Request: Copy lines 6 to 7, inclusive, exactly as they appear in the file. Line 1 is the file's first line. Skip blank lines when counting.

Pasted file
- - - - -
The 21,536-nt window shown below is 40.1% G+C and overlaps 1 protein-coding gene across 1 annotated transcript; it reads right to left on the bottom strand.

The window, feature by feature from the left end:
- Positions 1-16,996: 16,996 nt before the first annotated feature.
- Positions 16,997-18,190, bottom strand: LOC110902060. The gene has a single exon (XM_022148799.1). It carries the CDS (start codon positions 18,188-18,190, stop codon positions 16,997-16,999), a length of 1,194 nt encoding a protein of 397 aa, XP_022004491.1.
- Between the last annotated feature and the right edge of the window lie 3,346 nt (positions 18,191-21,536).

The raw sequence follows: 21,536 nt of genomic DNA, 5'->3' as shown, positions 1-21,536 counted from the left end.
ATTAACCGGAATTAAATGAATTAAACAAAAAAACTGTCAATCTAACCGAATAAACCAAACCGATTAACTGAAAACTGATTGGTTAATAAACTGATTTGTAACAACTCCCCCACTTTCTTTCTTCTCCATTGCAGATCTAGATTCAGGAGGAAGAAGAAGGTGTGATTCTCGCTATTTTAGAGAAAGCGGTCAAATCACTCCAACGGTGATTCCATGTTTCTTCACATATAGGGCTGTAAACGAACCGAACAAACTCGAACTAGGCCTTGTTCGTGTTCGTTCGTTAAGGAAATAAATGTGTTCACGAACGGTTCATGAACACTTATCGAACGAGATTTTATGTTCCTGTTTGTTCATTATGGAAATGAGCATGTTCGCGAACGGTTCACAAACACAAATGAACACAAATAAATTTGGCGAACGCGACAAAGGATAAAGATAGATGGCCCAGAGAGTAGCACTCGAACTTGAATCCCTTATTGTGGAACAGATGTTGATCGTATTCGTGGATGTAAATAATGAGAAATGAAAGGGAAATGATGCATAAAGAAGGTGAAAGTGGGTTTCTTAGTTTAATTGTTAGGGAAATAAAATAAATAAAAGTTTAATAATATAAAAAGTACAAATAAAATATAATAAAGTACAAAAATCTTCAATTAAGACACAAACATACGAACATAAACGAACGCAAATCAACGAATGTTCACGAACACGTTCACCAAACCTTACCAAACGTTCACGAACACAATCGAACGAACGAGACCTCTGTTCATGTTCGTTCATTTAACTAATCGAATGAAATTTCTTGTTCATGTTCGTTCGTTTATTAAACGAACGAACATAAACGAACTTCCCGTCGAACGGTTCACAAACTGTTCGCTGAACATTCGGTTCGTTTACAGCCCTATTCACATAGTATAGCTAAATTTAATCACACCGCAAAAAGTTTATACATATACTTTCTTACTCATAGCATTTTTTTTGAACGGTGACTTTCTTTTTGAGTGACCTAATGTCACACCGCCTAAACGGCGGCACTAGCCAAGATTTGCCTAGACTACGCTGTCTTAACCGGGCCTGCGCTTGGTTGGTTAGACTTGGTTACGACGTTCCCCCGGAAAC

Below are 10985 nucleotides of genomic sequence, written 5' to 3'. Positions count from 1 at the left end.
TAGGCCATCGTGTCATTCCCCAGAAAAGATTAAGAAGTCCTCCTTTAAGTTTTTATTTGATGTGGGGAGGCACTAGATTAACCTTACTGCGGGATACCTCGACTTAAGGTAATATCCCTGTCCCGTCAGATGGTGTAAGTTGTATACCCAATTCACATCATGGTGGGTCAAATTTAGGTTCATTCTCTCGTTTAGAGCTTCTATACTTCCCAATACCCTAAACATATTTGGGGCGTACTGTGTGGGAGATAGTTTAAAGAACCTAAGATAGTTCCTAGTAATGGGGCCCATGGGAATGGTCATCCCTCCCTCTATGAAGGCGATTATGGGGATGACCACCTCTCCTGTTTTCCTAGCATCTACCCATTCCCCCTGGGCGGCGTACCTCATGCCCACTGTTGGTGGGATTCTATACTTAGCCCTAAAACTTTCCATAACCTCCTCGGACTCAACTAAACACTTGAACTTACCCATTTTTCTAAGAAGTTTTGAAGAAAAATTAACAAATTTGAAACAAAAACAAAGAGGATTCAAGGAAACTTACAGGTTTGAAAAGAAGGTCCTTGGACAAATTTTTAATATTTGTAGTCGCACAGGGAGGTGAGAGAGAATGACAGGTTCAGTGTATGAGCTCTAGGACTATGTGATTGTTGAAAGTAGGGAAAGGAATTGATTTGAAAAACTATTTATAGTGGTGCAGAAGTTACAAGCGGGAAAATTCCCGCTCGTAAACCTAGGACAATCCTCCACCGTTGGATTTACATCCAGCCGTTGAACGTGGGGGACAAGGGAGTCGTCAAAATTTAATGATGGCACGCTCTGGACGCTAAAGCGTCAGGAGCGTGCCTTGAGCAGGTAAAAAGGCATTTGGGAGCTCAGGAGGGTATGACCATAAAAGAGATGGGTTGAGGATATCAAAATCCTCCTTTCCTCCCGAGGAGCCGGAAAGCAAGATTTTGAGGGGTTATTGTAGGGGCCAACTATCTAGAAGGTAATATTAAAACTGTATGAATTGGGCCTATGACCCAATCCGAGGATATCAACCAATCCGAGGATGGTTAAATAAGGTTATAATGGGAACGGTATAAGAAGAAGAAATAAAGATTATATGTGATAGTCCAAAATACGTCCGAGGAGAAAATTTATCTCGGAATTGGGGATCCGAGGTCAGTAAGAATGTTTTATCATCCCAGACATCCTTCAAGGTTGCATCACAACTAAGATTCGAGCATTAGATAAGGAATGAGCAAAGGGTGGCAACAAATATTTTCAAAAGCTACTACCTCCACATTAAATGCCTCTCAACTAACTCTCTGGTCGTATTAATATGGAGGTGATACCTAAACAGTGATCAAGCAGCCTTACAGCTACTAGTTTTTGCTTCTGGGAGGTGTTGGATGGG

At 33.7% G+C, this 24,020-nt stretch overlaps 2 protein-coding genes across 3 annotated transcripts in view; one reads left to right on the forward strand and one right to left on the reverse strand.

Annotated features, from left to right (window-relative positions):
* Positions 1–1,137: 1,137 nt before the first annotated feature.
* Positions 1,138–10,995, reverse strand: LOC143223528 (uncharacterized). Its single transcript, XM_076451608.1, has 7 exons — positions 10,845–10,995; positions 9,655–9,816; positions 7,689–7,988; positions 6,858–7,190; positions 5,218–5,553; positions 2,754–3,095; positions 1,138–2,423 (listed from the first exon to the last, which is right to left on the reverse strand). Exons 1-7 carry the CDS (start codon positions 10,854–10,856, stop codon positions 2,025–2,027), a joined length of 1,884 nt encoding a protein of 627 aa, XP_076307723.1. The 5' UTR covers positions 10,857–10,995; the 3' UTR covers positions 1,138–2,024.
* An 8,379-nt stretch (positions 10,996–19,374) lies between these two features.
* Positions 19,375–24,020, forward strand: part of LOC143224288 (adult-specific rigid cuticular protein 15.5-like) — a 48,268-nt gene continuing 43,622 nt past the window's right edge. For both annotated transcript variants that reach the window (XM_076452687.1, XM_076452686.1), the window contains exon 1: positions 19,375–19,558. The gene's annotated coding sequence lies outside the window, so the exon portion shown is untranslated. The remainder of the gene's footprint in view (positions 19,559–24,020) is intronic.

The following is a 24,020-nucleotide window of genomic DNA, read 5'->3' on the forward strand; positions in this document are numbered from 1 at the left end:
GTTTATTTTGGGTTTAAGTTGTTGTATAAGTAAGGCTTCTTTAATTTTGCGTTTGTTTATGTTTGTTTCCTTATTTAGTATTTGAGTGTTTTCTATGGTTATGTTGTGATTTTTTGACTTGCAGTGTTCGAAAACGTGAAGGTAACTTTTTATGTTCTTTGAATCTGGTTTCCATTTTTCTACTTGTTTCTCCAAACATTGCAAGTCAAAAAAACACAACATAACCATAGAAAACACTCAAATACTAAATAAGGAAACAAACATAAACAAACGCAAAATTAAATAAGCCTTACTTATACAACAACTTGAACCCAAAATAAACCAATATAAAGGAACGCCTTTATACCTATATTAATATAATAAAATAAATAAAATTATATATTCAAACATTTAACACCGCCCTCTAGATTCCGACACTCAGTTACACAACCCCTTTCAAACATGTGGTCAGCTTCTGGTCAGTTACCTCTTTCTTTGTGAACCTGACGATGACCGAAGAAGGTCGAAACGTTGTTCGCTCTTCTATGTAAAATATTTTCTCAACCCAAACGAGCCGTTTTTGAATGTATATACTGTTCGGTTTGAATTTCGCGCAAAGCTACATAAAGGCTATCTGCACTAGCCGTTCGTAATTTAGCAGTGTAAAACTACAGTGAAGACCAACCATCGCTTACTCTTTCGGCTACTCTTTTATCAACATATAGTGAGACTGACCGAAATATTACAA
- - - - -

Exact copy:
The raw sequence follows: 21,536 nt of genomic DNA, 5'->3' as shown, positions 1-21,536 counted from the left end.
ATTAACCGGAATTAAATGAATTAAACAAAAAAACTGTCAATCTAACCGAATAAACCAAACCGATTAACTGAAAACTGATTGGTTAATAAACTGATTTGTAACAACTCCCCCACTTTCTTTCTTCTCCATTGCAGATCTAGATTCAGGAGGAAGAAGAAGGTGTGATTCTCGCTATTTTAGAGAAAGCGGTCAAATCACTCCAACGGTGATTCCATGTTTCTTCACATATAGGGCTGTAAACGAACCGAACAAACTCGAACTAGGCCTTGTTCGTGTTCGTTCGTTAAGGAAATAAATGTGTTCACGAACGGTTCATGAACACTTATCGAACGAGATTTTATGTTCCTGTTTGTTCATTATGGAAATGAGCATGTTCGCGAACGGTTCACAAACACAAATGAACACAAATAAATTTGGCGAACGCGACAAAGGATAAAGATAGATGGCCCAGAGAGTAGCACTCGAACTTGAATCCCTTATTGTGGAACAGATGTTGATCGTATTCGTGGATGTAAATAATGAGAAATGAAAGGGAAATGATGCATAAAGAAGGTGAAAGTGGGTTTCTTAGTTTAATTGTTAGGGAAATAAAATAAATAAAAGTTTAATAATATAAAAAGTACAAATAAAATATAATAAAGTACAAAAATCTTCAATTAAGACACAAACATACGAACATAAACGAACGCAAATCAACGAATGTTCACGAACACGTTCACCAAACCTTACCAAACGTTCACGAACACAATCGAACGAACGAGACCTCTGTTCATGTTCGTTCATTTAACTAATCGAATGAAATTTCTTGTTCATGTTCGTTCGTTTATTAAACGAACGAACATAAACGAACTTCCCGTCGAACGGTTCACAAACTGTTCGCTGAACATTCGGTTCGTTTACAGCCCTATTCACATAGTATAGCTAAATTTAATCACACCGCAAAAAGTTTATACATATACTTTCTTACTCATAGCATTTTTTTTGAACGGTGACTTTCTTTTTGAGTGACCTAATGTCACACCGCCTAAACGGCGGCACTAGCCAAGATTTGCCTAGACTACGCTGTCTTAACCGGGCCTGCGCTTGGTTGGTTAGACTTGGTTACGACGTTCCCCCGGAAAC